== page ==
To start off your next pickling project, try a simple pickling liquid ratio of 2:1:1 (2 parts vinegar to 1 part water and 1 part sugar) and see if you like it. For the vinegar, you can use rice vinegar, white wine vinegar, cider vinegar, or any other vinegar really (though some eschew using dark, sweet vinegars like balsamic and sweet rice vinegar; I’m not fussed). Same goes for the sugar; Try different sugars depending on the flavour profile you're going for (white for a cleaner flavour, brown/unrefined for a deeper, less-upfront sweetness).

As for additional aromatics, anything is game really! Try adding some spices (cinnamon, star anise, and cloves are my go-to for a sweet pickle) or herbs (dill is always a safe bet), or even some heat (garlic, pepper, ginger, and chili comes to mind). Taste is subjective, so play around with different combinations and discover what you like!

For me, I started off with a safe 5:3:2:1 ratio when I was in the US. But on coming back to Malaysia, I realised that the rice vinegar here was a lot harsher than the one I was used to in the US, so I dropped down the amount of vinegar. Plus, being back home also changed the level I generally season to, so I cut down the amount of salt in my pickling recipe too. So my current recipe is more of a 10:9:5:1, which is a mouthful, I know. But then again, I only use this ratio as a guide, going by taste most of the time, adding a splash of vinegar or a smattering of spices as I see fit.

As you can probably tell, the rules are really loose when it comes to pickling, so let loose, play around with different flavour combinations, and let your experimental-self run riot!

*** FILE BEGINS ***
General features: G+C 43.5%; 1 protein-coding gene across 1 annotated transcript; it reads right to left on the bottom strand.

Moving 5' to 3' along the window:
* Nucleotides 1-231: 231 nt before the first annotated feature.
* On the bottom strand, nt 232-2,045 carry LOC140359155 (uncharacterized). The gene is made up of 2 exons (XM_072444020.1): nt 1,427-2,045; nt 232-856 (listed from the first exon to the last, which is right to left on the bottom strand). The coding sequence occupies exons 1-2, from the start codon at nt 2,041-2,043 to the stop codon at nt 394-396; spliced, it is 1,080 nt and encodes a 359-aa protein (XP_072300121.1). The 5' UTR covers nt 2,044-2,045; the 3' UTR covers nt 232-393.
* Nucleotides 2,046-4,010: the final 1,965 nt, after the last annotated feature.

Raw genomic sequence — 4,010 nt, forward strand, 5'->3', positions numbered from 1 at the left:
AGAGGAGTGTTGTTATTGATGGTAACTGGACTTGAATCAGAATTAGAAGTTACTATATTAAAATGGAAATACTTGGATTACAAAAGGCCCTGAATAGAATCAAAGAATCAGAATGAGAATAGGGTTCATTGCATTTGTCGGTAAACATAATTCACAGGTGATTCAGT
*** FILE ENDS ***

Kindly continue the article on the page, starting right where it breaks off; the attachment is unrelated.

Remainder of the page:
Pickled peaches, nectarines et al.


Sweet Pickled Nectarines


2 firm nectarines
200ml rice vinegar
200ml water
150g caster/granulated sugar
1 cinnamon stick
2 star anise
4 cloves


  1. Slice the nectarines in half and remove the pits. Then slice into half-moon slices. Place into a clean container/jar. (A kilner/mason jar works well.)
  2. Combine the vinegar, water, sugar, and spices in a saucepan. Bring to a boil and take off the heat, stirring to dissolve the sugar.
  3. Pour the hot pickling liquid into the jar, spices and all, until the nectarines are covered.
  4. Leave the jar ajar (pun very much intended 😜) to let it cool to room temperature. Then cover and store in the refrigerator.
  5. These pickled nectarines will be ready to consume within 2 days, but they can keep for 2-3 months, or more if they’re sealed and stored well! The flavour will intensify the longer they're stored.


Balsamic Pickled Mushrooms


A handful (~100g) of shimeji mushrooms, or any other small, firm ‘shrooms
150ml rice vinegar
50ml balsamic vinegar
160ml water
100g brown sugar
20g salt
1 bay leaf


  1. Separate the shimeji mushrooms into individual pieces (if using other mushrooms, separate them into smaller pieces as you see fit). Then clean the mushrooms under clean, running water. Place them into a clean container/jar. (A kilner/mason jar works well.)
  2. Combine the rice vinegar, balsamic vinegar, water, sugar, salt and bay leaf in a saucepan. Bring to a boil and take off the heat, stirring to dissolve the sugar and salt.
  3. Pour the hot pickling liquid into the jar until the mushrooms are covered.
  4. Leave the jar open and let cool to room temperature. Then cover and store in the refrigerator.
  5. They’ll be ready to consume within 24 hours, but they can keep for up to 2-3 months, or more if they’re sealed and stored well. Remember, the flavour will intensify the longer they're stored. 
SavouryJun2 Comments